Two of Stella McCartney's Falabella Go bags.

Stella McCartney is amping up her sustainability action.

The designer on Wednesday said that as part of her ongoing commitment to the environment and the conservation of the oceans, she’s using Aquafil’s 100 percent regenerated Econyl yarn in the latest edition of her fall 2017 Falabella Go bag. Econyl yarn, which is made from converted ocean waste, underscores McCartney’s efforts to clean up the oceans through the use of alternative materials.

McCartney is constantly looking for ways to reduce her company’s carbon footprint without compromising style. The brand last year published a Global Environmental Profit and Loss Account, which quantified Stella McCartney’s annual contribution to damaging factors such as waste, water consumption and greenhouse gas emissions that come from producing and selling fashion collections.

The designer continues to introduce low-impact materials to raise the level of sustainability of her products. With her fall 2017 collection, sustainable viscose will be 100 percent sourced from sustainably managed certified forests in Sweden. McCartney previously switched from virgin cashmere to regenerated cashmere, which is made from unused production waste and represents an 87 percent reduction in environmental impact compared to virgin cashmere.

As a vegetarian brand that eschews leather, fur, skins or feathers in any products, McCartney is trying to reduce the environmental impact of synthetic leather alternatives by swapping them with recycled and bio-based materials. Eco Alter Nappa, an alternative to leather, was created in 2013 using 50 percent vegetable oil. It’s a renewable resource, so there’s less need for petroleum in products.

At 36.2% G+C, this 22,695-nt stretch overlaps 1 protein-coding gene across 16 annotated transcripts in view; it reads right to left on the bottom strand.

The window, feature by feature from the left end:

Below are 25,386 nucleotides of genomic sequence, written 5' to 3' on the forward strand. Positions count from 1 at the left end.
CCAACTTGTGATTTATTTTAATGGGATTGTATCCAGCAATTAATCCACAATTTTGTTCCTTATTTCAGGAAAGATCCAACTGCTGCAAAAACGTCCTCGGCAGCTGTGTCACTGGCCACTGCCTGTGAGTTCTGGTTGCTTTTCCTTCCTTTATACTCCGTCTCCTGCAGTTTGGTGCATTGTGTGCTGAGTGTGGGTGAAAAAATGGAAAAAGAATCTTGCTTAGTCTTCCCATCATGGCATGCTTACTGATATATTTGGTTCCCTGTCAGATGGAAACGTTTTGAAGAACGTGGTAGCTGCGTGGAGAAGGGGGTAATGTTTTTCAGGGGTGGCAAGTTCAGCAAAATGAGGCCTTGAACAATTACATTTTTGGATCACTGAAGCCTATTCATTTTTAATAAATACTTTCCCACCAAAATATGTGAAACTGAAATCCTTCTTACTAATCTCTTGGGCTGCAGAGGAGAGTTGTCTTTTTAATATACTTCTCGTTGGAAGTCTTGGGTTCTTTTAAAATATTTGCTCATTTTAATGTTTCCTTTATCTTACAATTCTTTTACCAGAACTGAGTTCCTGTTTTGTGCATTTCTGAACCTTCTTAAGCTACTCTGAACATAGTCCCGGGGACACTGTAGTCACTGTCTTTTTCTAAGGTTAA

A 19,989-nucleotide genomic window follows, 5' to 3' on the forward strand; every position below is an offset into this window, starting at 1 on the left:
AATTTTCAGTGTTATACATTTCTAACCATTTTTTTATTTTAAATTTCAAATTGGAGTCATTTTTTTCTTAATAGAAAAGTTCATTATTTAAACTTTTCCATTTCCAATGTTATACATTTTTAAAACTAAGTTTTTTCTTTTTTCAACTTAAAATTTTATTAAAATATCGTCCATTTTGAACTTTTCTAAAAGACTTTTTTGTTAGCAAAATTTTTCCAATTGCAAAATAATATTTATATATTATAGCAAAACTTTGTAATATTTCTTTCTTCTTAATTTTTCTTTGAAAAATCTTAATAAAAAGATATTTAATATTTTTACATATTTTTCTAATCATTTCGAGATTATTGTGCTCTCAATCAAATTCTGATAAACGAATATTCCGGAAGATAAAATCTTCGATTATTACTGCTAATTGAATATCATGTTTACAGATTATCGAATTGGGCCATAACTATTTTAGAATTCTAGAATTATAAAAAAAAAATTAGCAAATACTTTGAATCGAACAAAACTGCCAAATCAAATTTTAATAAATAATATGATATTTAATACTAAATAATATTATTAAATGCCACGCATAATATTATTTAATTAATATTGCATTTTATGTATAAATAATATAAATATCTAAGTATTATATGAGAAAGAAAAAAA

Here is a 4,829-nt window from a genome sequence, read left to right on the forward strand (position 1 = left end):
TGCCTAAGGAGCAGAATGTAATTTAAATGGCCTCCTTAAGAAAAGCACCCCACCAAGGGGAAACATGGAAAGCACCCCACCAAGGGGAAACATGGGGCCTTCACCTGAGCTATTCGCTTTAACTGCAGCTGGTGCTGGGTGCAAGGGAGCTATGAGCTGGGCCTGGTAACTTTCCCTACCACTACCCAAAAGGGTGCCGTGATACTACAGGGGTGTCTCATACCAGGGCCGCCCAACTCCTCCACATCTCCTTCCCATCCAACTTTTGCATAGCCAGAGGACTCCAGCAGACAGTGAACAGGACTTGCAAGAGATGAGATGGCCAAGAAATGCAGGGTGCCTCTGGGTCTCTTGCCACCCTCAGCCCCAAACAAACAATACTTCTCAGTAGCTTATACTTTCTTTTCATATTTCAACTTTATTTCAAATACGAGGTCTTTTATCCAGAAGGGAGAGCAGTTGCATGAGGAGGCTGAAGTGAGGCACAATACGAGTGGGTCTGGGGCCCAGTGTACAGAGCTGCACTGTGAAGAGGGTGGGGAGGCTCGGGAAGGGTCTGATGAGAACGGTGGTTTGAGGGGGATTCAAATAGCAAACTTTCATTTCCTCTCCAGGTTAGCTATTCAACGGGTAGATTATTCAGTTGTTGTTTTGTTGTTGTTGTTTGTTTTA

Aquafil chief executive officer Giulio Bonazzi said the Econyl partnership with McCartney “represents the future of fashion. It proves that when sustainable ingredients are of the highest quality, they will be adopted by brands from sportswear to luxury. When sustainability is treated with the same reverence as performance and quality, we see beautiful and impactful collections take the stage.”

Bonazzi said every 10,000 tons of Econyl produced saves 70 thousand barrels of crude oil by avoiding extraction. Aquafil’s Econyl regeneration system diverts waste from landfills and oceans through the recovery of abandoned fishing nets and other discarded nylon waste. The waste is reborn through Aquafil’s regeneration system, which is an example of the circular economy. He said it offers the same quality and performance as traditional nylon, but with the ability to be regenerated an infinite number of times.

McCartney’s Falabella Go bags feature a signature braided Falabella chain detail designed for both play and function. The fall 2017 bags will be available online and in stores worldwide in July with prices ranging from $260 for a cosmetics case to $1,025 for a travel duffel.

Stella McCartney eyewear is now made through ecologically responsible methods, and every Stella McCartney category has a component of sustainability, a spokeswoman said, citing women’s wear, men’s wear, accessories, kids’ wear, lingerie, swimwear and Adidas by Stella McCartney.

Organic cotton is grown without the use of toxic pesticides, synthetic fertilizers or genetic engineering and water is used efficiently. Sustainable viscose is sourced from sustainably managed and certified forests, and recycled polyester yarns are made from post-consumer bottles. All Falabella bags are lined with this.

“Fashion is an industry that makes a significant impact on the planet. It’s not just cool clothes and trends,” said McCartney said at an industry event last year. At the time, she added that her label is headed in the right direction and improving its sustainability record.

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